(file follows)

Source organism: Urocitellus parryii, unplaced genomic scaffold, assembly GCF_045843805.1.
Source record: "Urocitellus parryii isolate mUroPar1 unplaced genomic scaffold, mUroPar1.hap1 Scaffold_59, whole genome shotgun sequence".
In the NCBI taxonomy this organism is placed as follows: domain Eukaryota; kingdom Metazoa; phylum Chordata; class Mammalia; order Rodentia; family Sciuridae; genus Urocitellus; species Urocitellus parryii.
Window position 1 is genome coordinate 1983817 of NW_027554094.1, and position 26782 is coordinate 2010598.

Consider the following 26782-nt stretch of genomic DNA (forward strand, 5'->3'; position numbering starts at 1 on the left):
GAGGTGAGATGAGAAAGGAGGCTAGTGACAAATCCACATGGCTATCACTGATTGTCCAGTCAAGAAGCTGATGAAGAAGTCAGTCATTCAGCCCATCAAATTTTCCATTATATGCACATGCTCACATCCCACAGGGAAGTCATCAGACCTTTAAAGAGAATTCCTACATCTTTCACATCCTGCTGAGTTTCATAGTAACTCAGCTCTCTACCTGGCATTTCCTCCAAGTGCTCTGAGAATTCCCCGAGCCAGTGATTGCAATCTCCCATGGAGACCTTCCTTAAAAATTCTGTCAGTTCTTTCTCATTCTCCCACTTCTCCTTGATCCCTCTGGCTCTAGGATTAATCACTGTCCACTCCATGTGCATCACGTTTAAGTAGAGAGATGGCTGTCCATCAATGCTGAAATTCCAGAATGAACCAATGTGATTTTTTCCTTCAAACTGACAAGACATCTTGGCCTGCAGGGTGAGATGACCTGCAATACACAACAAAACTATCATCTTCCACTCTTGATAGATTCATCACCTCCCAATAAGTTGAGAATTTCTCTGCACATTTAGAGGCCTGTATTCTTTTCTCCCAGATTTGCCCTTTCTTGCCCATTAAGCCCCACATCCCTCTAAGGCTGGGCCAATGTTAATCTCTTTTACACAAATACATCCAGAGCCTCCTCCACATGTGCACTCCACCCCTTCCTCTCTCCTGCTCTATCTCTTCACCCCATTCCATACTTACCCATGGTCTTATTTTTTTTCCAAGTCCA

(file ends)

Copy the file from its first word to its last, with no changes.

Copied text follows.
Source organism: Urocitellus parryii, unplaced genomic scaffold, assembly GCF_045843805.1.
Source record: "Urocitellus parryii isolate mUroPar1 unplaced genomic scaffold, mUroPar1.hap1 Scaffold_59, whole genome shotgun sequence".
In the NCBI taxonomy this organism is placed as follows: domain Eukaryota; kingdom Metazoa; phylum Chordata; class Mammalia; order Rodentia; family Sciuridae; genus Urocitellus; species Urocitellus parryii.
Window position 1 is genome coordinate 1983817 of NW_027554094.1, and position 26782 is coordinate 2010598.

Consider the following 26782-nt stretch of genomic DNA (forward strand, 5'->3'; position numbering starts at 1 on the left):
GAGGTGAGATGAGAAAGGAGGCTAGTGACAAATCCACATGGCTATCACTGATTGTCCAGTCAAGAAGCTGATGAAGAAGTCAGTCATTCAGCCCATCAAATTTTCCATTATATGCACATGCTCACATCCCACAGGGAAGTCATCAGACCTTTAAAGAGAATTCCTACATCTTTCACATCCTGCTGAGTTTCATAGTAACTCAGCTCTCTACCTGGCATTTCCTCCAAGTGCTCTGAGAATTCCCCGAGCCAGTGATTGCAATCTCCCATGGAGACCTTCCTTAAAAATTCTGTCAGTTCTTTCTCATTCTCCCACTTCTCCTTGATCCCTCTGGCTCTAGGATTAATCACTGTCCACTCCATGTGCATCACGTTTAAGTAGAGAGATGGCTGTCCATCAATGCTGAAATTCCAGAATGAACCAATGTGATTTTTTCCTTCAAACTGACAAGACATCTTGGCCTGCAGGGTGAGATGACCTGCAATACACAACAAAACTATCATCTTCCACTCTTGATAGATTCATCACCTCCCAATAAGTTGAGAATTTCTCTGCACATTTAGAGGCCTGTATTCTTTTCTCCCAGATTTGCCCTTTCTTGCCCATTAAGCCCCACATCCCTCTAAGGCTGGGCCAATGTTAATCTCTTTTACACAAATACATCCAGAGCCTCCTCCACATGTGCACTCCACCCCTTCCTCTCTCCTGCTCTATCTCTTCACCCCATTCCATACTTACCCATGGTCTTATTTTTTTTCCAAGTCCA